Why is the sideways movement caused by the Panhard Bar irrelevant?
We know it's a little confusing, but here's a more complete explanation: It's not that the arc itself is irrelevant, or that the lateral movement it causes is irrelevant. The takeaway here is that the amount of movement is absurdly small. That's what makes it irrelevant.

I'm a perfectionist; why not eliminate even 0.050" of movement?
Out in the real world, tire sidewall deflection has a much greater impact on your Mustang's handling during hard cornering. The sidewall flexes far more than you might think, and that affects handling much, much more than 0.050" does.

Here's what happens: while you're driving straight the tire tread is planted on the ground. As you steer into a corner the tread remains on the ground, but sideways loading forces the chassis, the axle assembly (because the Panhard Bar firmly connects the two), and the wheel toward the outside of the corner. The tire sidewall flexes uncontrollably when the wheel gets heavily loaded at that point, allowing significant sideways movement of the wheel/axle/chassis. That movement is enough to make meaningless the effect of the tiny 0.050" shift. A Mustang with a Watts Link suffers from the exact same sidewall deflection.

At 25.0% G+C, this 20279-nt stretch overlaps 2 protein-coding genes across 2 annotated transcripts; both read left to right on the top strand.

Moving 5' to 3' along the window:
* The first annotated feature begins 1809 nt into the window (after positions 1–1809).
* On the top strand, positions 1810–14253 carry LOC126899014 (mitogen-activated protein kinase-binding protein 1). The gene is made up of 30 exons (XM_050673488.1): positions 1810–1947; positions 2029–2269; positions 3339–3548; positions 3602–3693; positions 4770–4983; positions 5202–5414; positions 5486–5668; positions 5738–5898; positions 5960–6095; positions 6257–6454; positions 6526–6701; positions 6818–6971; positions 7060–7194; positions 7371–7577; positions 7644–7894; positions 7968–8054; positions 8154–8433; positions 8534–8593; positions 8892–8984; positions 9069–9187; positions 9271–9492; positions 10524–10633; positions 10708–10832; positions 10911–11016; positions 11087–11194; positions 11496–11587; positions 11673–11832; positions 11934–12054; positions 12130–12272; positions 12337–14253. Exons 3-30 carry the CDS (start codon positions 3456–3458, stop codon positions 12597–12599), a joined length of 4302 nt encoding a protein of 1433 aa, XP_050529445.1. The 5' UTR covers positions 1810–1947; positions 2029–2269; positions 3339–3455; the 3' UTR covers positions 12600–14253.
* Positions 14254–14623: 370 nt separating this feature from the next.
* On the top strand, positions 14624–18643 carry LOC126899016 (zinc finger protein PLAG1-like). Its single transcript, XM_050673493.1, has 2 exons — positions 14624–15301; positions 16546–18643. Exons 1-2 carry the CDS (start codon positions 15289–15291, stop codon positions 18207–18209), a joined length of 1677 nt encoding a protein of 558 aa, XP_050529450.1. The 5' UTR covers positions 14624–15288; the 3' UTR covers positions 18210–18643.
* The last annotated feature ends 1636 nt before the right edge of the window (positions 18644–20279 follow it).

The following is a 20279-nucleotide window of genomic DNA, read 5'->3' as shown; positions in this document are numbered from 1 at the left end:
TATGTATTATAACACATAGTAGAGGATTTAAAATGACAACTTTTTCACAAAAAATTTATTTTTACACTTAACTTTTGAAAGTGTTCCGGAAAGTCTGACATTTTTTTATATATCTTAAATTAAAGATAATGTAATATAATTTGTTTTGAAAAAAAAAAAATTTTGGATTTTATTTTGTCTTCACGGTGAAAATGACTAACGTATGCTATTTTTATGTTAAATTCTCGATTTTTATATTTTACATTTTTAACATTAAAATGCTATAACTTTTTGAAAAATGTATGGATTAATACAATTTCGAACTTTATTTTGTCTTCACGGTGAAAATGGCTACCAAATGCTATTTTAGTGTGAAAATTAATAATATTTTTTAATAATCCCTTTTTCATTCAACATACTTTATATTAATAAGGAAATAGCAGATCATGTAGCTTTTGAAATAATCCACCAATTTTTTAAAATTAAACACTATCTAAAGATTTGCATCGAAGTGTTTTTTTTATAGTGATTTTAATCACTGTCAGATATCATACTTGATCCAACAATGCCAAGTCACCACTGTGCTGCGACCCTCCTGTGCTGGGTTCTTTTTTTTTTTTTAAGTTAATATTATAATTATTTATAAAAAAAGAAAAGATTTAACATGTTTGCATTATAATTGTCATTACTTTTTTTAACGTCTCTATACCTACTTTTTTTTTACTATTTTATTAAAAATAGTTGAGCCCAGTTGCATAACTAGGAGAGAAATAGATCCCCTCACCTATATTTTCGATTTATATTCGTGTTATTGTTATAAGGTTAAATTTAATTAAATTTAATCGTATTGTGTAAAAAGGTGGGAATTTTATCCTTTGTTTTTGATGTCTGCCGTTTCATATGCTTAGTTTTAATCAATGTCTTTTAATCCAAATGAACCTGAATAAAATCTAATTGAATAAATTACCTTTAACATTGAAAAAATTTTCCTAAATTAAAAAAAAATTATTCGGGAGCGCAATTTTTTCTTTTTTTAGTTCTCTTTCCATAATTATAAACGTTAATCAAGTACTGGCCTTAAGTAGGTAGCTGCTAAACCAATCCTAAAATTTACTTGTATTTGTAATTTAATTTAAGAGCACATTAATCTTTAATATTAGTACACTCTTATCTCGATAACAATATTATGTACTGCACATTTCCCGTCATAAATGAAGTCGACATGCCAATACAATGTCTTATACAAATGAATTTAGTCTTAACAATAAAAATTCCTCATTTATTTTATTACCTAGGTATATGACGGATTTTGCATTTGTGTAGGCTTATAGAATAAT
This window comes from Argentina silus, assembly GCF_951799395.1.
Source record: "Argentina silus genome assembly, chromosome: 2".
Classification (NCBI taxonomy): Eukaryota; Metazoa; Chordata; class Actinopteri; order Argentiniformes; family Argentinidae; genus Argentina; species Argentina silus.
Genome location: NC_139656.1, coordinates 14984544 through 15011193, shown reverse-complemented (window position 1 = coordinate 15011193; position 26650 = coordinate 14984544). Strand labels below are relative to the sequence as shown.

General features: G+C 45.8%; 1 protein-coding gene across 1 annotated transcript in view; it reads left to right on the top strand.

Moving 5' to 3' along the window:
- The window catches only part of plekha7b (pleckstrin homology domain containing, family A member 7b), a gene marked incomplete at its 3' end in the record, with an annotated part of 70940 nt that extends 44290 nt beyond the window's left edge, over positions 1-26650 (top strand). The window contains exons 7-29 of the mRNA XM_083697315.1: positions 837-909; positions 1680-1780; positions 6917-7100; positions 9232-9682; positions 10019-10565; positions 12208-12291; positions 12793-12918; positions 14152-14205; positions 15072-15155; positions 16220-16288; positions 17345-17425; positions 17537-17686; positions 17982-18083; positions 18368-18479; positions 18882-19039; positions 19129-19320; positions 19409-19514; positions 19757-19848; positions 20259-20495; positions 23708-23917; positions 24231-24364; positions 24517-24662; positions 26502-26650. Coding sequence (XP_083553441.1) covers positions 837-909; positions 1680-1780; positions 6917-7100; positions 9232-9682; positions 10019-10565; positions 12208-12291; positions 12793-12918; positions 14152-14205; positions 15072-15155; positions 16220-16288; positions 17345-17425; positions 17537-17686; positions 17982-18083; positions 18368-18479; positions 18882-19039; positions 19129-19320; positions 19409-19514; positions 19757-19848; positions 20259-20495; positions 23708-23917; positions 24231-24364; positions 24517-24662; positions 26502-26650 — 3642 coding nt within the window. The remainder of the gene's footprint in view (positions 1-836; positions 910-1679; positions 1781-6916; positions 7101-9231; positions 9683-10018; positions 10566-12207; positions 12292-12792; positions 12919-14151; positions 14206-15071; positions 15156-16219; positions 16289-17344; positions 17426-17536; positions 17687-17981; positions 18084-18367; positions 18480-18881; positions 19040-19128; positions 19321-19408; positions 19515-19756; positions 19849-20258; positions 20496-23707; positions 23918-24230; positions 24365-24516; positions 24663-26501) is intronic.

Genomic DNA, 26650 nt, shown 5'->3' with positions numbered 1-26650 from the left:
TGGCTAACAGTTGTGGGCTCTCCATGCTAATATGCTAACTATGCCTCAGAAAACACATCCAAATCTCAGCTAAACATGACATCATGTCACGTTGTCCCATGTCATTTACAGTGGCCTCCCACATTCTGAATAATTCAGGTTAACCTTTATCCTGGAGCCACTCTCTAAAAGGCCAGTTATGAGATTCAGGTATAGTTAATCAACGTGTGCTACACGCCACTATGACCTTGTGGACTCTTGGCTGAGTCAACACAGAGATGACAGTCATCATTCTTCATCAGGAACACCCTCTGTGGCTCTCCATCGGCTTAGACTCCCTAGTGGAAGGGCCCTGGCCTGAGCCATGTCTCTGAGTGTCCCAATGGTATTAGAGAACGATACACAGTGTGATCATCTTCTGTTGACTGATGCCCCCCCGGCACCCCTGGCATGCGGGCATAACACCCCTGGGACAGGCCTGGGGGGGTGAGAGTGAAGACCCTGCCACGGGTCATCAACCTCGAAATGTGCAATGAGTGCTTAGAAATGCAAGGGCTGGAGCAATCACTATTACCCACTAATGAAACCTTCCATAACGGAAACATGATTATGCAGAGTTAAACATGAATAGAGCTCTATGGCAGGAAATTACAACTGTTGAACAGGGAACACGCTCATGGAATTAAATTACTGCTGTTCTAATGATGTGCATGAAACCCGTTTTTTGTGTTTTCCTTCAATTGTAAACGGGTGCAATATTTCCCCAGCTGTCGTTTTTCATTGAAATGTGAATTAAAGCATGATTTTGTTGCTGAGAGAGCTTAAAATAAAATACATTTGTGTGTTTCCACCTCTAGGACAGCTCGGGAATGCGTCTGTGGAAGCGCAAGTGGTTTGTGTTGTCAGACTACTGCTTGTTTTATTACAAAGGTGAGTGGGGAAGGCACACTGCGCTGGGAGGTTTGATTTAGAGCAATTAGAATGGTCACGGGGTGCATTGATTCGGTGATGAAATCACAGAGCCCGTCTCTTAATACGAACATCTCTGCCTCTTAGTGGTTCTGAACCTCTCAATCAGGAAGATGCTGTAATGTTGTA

How much does the sidewall flex and distort the tire?
During hard cornering, the tire sidewall deflection will cause the wheel/axle/chassis to move as much as 2" sideways relative to the tire footprint (and also depending on what equipment you have installed on your Mustang). That 2" is huge when compared to the 0.050" movement caused by the MM Panhard Bar arc.

How do you know the tire flexes that much?
Because we've seen it happen! Now you can see it, too, in this undercar video.

Since the tiny amount of lateral movement is irrelevant, and now that I understand the impact of sidewall flex, are there other reasons to choose a Panhard Bar instead of a Watts Link for my Mustang?
Yes! In the specific case of the late model Mustang, there are several reasons why we recommend a Panhard Bar instead of a Watts Link.